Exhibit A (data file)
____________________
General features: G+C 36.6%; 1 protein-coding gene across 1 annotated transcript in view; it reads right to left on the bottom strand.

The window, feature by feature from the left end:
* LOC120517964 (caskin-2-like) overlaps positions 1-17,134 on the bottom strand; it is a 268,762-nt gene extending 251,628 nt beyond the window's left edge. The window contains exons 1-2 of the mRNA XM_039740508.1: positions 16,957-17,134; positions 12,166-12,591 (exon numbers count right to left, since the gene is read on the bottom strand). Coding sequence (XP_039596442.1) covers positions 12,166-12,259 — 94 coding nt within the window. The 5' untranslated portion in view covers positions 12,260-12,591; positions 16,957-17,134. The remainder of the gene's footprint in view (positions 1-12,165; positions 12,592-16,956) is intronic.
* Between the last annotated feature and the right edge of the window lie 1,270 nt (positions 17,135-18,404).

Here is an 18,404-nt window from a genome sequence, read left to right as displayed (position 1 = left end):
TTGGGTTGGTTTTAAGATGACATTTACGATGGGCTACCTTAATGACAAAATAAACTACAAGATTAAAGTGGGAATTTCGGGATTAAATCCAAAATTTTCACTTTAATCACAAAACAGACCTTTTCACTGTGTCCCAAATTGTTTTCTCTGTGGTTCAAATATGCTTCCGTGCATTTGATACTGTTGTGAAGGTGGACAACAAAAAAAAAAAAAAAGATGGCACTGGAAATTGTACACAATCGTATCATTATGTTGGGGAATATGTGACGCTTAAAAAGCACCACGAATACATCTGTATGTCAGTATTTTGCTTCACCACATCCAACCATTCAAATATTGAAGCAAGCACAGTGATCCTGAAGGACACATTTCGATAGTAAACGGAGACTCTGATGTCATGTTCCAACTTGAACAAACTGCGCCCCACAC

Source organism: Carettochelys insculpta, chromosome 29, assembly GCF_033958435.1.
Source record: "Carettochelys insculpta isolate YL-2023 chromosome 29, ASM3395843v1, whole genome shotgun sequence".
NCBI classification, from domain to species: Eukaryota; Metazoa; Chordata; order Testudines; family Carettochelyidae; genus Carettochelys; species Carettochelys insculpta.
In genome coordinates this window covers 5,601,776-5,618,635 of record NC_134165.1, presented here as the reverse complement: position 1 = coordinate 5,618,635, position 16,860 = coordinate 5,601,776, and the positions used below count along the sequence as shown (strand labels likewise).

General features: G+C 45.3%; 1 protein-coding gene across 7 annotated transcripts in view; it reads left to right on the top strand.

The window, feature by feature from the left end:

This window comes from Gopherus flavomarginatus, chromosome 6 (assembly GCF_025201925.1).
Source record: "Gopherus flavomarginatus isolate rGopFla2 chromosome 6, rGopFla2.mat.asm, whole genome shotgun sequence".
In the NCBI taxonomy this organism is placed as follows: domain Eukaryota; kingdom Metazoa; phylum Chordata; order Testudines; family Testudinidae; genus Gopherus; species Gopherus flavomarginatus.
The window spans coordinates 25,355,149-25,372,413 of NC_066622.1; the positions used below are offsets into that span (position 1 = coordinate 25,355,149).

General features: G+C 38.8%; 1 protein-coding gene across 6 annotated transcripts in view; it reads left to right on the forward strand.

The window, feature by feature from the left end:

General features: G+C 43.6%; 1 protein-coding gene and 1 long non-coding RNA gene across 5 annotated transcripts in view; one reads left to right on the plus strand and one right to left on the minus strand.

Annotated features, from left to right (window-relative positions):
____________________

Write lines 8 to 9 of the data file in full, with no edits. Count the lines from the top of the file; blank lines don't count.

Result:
Source record: "Carettochelys insculpta isolate YL-2023 chromosome 29, ASM3395843v1, whole genome shotgun sequence".
NCBI classification, from domain to species: Eukaryota; Metazoa; Chordata; order Testudines; family Carettochelyidae; genus Carettochelys; species Carettochelys insculpta.